The Kimmie Horne Caramel Corn sales are coming along quite well. I got distribution channels in many places. Japan of course and other locations such as Starbucks, area hotels and corporations.
Where can people buy your music?
My website, www.KimmieHorne.com, at my shows, all throughout Japan and social media distribution, as: ITunes, etc.
You’re regarded as being international. What kinds of things have you done overseas?
I’ve been developing audiences all over the World. I represented the United States in the Legends of Jazz in Jamaica, with Sonny Rollins, Ahmad Jamal and Andy Hamilton. I’ve performed in Trinidad and Tobago, Puerto Rico and St. Lucia. I tour regularly in North America, which includes Amherstburgh, Windsor, London, Toronto and Montreal, Canada. I’ve been to parts of South America including Mexico. I’ve been to Europe and certainly, everywhere in the United States. I perform in Las Vegas on a regular basis and I am looking forward to doing Cruise Ships for the first time this year! But my mainstay overseas would be Japan. I go there every year and just celebrated my 20th year anniversary of traveling and performing in Tokyo, Osaka, Kobe, Nagoya and Kyoto. I have a developed a huge Japanese fan base. It sincerely has become, my home away from home.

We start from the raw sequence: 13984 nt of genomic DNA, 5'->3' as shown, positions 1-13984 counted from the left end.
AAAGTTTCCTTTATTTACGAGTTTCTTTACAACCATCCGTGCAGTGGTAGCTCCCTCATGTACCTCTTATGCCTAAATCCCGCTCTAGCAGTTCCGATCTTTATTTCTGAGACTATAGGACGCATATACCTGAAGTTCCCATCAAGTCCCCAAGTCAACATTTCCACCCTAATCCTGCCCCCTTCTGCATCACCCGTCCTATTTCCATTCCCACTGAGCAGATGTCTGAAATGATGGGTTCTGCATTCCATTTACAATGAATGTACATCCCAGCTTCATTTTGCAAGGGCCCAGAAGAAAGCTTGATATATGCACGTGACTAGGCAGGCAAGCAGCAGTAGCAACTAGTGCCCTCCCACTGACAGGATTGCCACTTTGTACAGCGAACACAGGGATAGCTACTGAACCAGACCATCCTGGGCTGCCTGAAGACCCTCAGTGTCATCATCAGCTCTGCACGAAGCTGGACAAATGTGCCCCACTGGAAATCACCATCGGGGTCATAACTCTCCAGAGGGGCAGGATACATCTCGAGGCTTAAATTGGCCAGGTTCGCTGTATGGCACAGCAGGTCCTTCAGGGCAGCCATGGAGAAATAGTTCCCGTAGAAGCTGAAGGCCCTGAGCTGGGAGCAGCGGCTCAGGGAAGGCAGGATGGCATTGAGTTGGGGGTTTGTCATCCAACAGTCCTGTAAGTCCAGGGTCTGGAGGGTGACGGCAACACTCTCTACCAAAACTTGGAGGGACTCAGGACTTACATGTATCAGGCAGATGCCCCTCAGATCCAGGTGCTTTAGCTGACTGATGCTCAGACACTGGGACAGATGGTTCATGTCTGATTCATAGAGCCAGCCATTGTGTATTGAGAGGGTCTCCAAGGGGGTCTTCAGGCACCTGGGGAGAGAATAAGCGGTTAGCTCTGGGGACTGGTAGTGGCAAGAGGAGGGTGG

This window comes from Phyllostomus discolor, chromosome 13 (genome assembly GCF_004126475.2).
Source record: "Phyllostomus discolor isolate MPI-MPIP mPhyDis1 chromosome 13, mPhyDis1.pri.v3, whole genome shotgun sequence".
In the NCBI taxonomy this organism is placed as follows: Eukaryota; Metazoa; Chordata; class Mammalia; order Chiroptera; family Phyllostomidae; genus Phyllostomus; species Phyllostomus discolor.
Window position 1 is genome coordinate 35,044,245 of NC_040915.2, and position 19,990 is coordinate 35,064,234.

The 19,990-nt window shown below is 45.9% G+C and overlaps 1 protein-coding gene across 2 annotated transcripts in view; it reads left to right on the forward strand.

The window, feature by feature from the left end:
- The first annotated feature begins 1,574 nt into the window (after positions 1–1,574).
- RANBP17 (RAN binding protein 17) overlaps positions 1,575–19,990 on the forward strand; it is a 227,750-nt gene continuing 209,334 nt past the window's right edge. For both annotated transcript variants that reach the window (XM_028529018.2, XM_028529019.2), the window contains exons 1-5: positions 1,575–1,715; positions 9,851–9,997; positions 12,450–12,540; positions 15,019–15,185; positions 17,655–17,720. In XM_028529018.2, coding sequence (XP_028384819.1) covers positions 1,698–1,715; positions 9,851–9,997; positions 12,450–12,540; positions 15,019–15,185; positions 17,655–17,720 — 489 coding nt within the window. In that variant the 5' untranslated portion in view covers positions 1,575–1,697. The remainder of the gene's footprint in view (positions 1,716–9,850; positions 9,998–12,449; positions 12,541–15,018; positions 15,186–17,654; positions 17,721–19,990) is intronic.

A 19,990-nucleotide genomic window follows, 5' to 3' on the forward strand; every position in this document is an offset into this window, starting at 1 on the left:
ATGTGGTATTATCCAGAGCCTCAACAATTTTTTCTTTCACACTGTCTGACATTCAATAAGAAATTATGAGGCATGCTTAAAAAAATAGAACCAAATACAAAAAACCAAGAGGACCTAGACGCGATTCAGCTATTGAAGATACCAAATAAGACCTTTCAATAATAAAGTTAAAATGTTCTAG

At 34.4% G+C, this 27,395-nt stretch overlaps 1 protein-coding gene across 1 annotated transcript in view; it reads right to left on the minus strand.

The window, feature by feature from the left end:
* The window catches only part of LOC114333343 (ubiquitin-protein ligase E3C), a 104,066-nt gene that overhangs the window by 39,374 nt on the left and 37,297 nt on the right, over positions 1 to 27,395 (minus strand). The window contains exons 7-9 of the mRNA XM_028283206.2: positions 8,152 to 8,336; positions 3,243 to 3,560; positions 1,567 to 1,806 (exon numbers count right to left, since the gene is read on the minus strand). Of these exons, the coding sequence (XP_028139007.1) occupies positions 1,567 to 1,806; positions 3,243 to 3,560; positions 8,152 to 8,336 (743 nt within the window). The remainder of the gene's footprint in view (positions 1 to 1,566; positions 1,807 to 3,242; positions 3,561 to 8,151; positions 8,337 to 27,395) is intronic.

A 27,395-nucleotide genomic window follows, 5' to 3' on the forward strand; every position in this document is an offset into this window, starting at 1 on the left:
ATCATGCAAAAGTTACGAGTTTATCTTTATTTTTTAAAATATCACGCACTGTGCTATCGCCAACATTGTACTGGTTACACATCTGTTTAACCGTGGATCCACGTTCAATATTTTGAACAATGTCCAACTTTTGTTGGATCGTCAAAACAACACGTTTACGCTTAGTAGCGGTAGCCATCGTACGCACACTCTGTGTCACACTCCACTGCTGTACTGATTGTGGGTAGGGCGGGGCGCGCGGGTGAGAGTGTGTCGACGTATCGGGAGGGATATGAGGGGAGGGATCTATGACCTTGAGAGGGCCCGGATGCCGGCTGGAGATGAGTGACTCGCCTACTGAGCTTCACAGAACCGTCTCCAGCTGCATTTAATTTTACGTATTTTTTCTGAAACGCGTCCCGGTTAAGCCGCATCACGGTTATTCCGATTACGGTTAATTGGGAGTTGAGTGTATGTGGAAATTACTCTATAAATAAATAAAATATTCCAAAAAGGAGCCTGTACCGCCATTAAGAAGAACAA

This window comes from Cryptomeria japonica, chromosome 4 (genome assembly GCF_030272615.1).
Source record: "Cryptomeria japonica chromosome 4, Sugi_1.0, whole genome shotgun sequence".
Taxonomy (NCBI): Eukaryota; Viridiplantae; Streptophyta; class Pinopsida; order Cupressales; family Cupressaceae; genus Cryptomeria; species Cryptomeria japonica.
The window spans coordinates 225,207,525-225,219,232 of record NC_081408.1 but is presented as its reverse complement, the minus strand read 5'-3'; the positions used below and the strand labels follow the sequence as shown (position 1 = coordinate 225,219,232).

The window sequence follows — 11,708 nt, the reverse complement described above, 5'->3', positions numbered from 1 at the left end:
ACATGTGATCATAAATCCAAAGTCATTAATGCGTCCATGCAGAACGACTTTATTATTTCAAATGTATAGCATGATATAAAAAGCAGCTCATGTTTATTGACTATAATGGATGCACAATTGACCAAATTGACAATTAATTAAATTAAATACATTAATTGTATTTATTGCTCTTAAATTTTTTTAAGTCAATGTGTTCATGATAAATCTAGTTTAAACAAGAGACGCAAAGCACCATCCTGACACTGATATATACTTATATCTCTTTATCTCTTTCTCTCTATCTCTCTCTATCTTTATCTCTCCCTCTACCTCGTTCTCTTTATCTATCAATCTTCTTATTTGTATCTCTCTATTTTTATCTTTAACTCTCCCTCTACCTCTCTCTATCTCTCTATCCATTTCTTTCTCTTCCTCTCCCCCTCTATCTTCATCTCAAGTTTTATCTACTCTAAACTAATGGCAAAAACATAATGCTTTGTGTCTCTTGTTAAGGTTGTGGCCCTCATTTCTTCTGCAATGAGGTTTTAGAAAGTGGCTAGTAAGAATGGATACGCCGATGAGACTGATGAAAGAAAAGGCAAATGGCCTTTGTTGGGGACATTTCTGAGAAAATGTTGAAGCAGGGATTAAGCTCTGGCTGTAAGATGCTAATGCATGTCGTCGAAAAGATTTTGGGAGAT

Detroit – the media tells us that the City is dead. Is it? What’s happening there for artist such as yourself?
Detroit is far from dead musically. Some of the best artists in the business today either live or got their start in Detroit. Earl Klugh, The Winans, Kem, Anita Baker, Aretha Franklin, Eminem, and Kid Rock to name a few. I don’t have to tell you about all of the legendary Motown artists who still call Detroit home. On any given night, you can go to a major concert, a casino or a club and hear and see the next Anita Baker or Smokey Robinson. Music is in our DNA in Detroit. Detroit is far, far from being dead… after all, Detroit has Kimmie Horne.
The question that we always like to ask is at age 60 or 55, what will you have done?
Hopefully, I’ll still be able to perform and sing, and audiences will still want to hear me. Other than that, good health.